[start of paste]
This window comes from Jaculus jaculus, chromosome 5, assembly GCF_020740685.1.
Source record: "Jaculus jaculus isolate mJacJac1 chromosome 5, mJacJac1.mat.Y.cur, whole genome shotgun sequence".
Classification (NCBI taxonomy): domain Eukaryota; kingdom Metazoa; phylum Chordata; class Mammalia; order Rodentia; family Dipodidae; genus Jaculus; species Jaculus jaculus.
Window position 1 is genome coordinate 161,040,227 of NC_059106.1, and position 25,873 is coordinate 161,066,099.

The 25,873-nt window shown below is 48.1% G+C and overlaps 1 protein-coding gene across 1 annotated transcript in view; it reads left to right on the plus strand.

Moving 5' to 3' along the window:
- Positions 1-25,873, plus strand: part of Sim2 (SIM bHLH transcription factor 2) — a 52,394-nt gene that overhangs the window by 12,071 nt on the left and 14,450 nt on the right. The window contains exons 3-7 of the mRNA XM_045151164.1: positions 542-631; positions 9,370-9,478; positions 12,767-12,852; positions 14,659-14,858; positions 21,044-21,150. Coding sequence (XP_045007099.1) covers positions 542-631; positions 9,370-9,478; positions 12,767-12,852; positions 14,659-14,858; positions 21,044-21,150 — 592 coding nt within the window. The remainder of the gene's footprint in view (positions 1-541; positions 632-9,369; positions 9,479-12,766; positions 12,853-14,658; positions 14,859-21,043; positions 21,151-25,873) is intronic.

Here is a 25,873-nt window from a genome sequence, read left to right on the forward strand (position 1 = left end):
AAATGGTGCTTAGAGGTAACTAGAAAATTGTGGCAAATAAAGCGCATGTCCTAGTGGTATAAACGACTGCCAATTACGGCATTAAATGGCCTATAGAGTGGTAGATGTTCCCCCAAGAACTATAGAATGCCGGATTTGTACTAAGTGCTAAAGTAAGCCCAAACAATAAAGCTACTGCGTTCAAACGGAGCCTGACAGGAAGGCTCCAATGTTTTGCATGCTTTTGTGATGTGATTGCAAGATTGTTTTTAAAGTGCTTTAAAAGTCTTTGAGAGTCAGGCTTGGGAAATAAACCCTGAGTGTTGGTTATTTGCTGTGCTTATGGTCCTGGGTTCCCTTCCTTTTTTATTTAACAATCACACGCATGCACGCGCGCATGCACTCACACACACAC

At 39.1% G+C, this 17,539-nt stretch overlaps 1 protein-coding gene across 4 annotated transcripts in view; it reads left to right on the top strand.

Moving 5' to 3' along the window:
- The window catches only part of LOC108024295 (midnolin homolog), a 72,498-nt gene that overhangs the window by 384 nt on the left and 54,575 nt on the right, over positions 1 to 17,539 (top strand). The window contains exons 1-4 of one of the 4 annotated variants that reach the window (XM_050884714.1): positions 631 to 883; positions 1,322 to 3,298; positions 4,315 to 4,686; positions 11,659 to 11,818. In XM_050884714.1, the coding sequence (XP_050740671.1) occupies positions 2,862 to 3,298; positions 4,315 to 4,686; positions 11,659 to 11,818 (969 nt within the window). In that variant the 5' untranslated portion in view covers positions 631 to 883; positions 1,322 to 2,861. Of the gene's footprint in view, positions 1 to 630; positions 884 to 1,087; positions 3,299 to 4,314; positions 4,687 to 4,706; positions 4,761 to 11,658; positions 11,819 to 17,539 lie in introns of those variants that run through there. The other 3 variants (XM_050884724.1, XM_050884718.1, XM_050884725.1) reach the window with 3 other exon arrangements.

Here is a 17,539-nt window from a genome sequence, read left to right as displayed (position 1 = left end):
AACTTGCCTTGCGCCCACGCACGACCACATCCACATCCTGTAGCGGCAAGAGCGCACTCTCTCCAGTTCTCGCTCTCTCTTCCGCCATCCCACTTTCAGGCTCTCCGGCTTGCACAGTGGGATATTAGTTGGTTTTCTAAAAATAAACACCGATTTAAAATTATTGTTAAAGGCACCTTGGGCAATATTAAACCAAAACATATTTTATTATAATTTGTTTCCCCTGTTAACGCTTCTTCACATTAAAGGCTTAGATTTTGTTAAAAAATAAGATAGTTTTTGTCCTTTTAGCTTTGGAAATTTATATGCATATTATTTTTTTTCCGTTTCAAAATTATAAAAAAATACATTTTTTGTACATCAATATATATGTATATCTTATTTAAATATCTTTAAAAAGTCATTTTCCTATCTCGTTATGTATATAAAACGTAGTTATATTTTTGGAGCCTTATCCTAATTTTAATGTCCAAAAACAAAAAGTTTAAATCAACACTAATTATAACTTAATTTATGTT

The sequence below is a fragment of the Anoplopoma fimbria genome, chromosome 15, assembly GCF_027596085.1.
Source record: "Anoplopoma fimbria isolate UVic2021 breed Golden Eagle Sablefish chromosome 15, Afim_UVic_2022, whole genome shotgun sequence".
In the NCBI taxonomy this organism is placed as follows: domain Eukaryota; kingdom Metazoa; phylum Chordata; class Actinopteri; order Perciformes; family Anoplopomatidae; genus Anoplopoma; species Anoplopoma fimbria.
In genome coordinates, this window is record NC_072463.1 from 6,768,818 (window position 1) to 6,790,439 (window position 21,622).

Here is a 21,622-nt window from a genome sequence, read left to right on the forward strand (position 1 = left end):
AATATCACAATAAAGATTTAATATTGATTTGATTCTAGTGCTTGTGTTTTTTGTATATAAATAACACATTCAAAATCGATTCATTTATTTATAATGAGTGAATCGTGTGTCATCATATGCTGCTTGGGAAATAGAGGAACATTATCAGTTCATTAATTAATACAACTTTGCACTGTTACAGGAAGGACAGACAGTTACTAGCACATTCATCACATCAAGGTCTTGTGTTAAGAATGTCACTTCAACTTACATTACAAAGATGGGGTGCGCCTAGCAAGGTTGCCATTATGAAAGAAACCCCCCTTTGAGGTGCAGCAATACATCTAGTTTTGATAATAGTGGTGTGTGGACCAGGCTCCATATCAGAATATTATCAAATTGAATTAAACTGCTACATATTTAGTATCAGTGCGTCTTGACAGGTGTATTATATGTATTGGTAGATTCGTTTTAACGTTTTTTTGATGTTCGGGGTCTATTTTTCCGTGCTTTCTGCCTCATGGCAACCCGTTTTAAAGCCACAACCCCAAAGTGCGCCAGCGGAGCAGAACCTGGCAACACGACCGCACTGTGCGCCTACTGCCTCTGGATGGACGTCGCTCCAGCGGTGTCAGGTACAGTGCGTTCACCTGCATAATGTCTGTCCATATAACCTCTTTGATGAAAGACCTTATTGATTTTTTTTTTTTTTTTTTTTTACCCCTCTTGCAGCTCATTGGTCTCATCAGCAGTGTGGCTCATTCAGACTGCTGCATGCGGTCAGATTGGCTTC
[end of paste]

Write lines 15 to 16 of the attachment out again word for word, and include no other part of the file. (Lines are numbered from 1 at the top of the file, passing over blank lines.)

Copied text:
The sequence below is a fragment of the Anoplopoma fimbria genome, chromosome 15, assembly GCF_027596085.1.
Source record: "Anoplopoma fimbria isolate UVic2021 breed Golden Eagle Sablefish chromosome 15, Afim_UVic_2022, whole genome shotgun sequence".